The Clandestine and the Military since the 19th Century: Actors and Actions between “Information” and “Intelligence”

Annual Conference of the Arbeitskreis Militärgeschichte e. V. in Cooperation with the Hochschule des Bundes für öffentliche Verwaltung, Fachbereich Nachrichtendienste, and the Universität der Bundeswehr München, Center for Intelligence and Security Studie
Donnerstag, 9. September 2021
Freitag, 10. September 2021

In the 19th and 20th centuries, boundaries between military and secret intelligence services became blurred – if they existed at all. Most modern intelligence services have their roots in the military general staff system of the 19th century, and many are subordinate to military command authorities to this day.

After all, the military made most frequent use of intelligence services’ information and has served as the most important point of reference for counterintelligence operations. Reciprocal connections between the military and the secret world of intelligence were and remain opaque. Yet, the complex relationship between the military and institutions responsible for clandestine information collection, threat analyses, and counterintelligence were insufficiently examined in historical research and security studies.

The conference seeks to invigorate the systematic scholarly exchange on this topic by exploring these relations from various perspectives, based on approaches from the fields of military history and intelligence studies.



Opening Address (Christoph Rass)

Introduction (Rüdiger Bergien, Andreas Lutsch, Markus Pöhlmann)



1 – Organization and Personnel

Markus Pöhlmann (Potsdam), The General Staff System and the Rise of Military Intelligence, 1871–1914

Florian Altenhöner (Berlin), The Training of German Intelligence Officers (1944/1945)

Marcus Faulkner (London), The Organization and Role of German Naval Intelligence, 1919–1939

Chair and Discussant: Tanja Bührer (Bern)


2 – The Realm of Politics: Intelligence – Military Relations

Agilolf Keßelring (Helsinki/Potsdam), The "Organisation Gehlen" as a US Military Intelligence Substitute Solution (1946–1956)?

Nicolas Leixner (München), Between Political Reform and Military Objections: The Creation of the Defense Intelligence Agency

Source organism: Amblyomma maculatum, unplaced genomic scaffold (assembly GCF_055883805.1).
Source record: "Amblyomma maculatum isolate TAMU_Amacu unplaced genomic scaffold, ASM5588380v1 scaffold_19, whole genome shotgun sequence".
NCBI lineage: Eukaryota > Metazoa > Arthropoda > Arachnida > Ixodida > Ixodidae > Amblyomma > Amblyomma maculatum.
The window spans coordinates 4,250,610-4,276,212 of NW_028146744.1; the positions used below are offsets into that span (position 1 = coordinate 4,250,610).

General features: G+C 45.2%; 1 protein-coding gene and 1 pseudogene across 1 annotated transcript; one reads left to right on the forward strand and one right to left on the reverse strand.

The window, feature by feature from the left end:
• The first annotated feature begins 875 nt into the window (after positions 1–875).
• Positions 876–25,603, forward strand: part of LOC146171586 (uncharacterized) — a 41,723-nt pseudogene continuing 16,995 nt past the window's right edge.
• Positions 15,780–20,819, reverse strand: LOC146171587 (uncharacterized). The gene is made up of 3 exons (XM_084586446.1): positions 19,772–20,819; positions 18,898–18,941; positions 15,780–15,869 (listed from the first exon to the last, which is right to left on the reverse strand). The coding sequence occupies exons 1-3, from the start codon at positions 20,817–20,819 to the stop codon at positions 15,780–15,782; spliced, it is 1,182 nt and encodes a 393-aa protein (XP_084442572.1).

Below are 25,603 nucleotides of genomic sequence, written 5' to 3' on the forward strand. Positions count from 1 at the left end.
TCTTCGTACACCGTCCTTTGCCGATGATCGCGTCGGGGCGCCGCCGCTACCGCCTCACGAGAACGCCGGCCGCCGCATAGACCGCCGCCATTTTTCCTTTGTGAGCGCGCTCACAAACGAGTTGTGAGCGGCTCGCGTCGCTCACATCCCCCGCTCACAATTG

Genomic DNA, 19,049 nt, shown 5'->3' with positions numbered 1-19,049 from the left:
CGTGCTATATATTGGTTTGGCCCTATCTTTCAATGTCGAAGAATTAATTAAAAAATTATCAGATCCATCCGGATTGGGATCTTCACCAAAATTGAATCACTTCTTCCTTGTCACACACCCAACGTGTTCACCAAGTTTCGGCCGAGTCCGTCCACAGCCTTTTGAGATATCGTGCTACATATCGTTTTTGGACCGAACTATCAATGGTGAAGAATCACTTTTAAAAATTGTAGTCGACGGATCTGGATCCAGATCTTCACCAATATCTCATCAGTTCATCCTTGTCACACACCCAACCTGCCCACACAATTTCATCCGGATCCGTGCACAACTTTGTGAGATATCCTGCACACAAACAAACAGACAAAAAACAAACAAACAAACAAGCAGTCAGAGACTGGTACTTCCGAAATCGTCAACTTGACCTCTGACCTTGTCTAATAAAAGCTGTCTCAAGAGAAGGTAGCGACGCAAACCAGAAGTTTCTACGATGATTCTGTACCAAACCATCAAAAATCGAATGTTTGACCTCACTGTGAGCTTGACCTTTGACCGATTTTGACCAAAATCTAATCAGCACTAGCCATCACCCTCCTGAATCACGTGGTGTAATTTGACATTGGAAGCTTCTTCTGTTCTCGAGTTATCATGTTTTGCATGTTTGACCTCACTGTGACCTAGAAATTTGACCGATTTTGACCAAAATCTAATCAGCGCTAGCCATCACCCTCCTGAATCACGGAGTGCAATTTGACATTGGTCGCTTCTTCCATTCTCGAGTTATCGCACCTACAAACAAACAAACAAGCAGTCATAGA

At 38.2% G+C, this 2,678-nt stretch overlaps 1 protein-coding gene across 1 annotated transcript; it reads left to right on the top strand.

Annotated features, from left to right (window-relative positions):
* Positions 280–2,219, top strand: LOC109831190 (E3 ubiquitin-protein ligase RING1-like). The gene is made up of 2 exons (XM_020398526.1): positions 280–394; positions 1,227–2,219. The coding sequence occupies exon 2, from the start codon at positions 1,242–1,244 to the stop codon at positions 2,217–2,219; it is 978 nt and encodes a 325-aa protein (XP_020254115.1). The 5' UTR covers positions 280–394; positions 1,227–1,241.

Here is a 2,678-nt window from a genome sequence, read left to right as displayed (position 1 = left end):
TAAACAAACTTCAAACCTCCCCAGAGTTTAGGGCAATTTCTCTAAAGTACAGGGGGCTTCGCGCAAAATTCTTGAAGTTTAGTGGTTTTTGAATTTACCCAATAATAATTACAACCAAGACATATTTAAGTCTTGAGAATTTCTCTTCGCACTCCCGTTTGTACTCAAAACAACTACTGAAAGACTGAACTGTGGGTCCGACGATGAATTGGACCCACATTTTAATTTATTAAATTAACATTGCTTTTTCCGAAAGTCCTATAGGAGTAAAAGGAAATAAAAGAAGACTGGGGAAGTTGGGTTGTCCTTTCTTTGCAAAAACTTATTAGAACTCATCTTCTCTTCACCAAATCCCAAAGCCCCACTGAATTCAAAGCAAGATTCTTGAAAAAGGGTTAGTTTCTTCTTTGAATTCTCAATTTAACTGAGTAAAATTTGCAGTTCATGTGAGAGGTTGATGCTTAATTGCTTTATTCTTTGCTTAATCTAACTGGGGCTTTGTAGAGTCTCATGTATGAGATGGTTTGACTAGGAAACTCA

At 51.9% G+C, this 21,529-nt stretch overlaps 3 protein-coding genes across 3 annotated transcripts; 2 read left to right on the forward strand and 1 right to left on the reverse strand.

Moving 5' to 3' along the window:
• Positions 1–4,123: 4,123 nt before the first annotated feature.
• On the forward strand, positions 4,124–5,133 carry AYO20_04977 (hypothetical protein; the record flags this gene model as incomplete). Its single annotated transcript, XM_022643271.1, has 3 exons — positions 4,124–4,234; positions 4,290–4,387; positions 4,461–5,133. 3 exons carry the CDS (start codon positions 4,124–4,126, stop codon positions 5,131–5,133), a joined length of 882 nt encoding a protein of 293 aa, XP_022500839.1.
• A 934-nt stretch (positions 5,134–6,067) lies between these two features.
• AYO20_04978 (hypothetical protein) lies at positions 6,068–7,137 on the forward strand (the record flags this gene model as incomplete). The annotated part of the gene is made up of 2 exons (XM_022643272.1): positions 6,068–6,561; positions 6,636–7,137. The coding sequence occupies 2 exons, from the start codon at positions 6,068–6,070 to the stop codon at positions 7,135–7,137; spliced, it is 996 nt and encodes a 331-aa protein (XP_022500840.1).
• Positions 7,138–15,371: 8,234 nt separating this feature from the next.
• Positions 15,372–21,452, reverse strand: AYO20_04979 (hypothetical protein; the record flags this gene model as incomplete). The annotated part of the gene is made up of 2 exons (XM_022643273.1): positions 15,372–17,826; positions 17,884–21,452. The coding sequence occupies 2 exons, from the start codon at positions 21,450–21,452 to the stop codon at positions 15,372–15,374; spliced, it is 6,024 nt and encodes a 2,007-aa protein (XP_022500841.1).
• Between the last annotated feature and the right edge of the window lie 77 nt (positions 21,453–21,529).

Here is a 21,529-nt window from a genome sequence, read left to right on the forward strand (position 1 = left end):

Debora Gestenberger (Berlin), The Civilian and Military Intelligence Services in Brazil (1964–1985)

Chair and Discussant: Rüdiger Bergien (Berlin)


12.30–13.30: Lunch Break



3 – Intelligence Knowledge in the Military Decision-Making Process

Jacek Jędrysiak (Wrocław), A Troublesome Neighbor: The Institutions of the Prussian Army and Gathering of Information about the Kingdom of Poland (1815–1831)

Lukas Grawe (Bremen), Forced into the World War? The Significance of Intelligence in the Prussian General Staff, 1911 to 1914

Somer Alp Şimşeker (Istanbul), Decision Makers and Intelligence: The Ottoman Intelligence Department in World War I

Chair and Discussant: Markus Pöhlmann (Potsdam)




4 – Shaping the Military’s Perception of the Adversary

Stefan Laffin (Bielefeld), An Occupation by the (Hand)book? The OSS as Provider and Evaluator of Information for the Allied Occupation of Italy in World War II

Stephen Hanna (Glasgow): Imperial Japan 1895-1945: How Militarism Shackled Military Intelligence

Chair and Discussant: Marcel Schmeer (Munich)



5 – Intelligence, the Military and the Threat of Nuclear War

Egemen Bezci (Nottingham), Military Intelligence and Trial with Atoms: Turkish Military Intelligence and the Evolution of Nuclear Warfare

Constantin März (Duisburg-Essen), The Team B Experiment and its Strategic Aftermath: Controversies on US Nuclear Threat Assessment between Intelligence, Military and Government (1976-1980)

Chair and Discussant: Andreas Lutsch (Berlin)


11.30–12.00: Lunch Break



6 – Intelligence in Hot and Cold Wars

Tony Cowan (London), The Basis of Our Own Plans and Operations? German Intelligence on the 1917 Entente Spring Offensive

Tobias Schmitt (Freiburg), ‘Hot War’ or ‘Cold War’ Agency? U.S. Military Planning for the Defense of Western Europe and the ‘Militarization’ of the CIA, 1948-53

Niccolò Petrelli (Rom), Technological Innovation, Organizational and Operational Adaptation and the Future of Military Intelligence: An Interim Assessment of the “Revolution in Intelligence”

Chair and Discussant: Frank Reichherzer (Potsdam)



7 – Final Discussion


Conveners are Prof. Dr. Rüdiger Bergien (HS Bund), Jun.-Prof. Dr. Andreas Lutsch (HS Bund), Dr. habil. Markus Pöhlmann (ZMSBw)


Conference Languages are English and German

The conference will be held online on Zoom. Participants need to register before September 6, 2021 at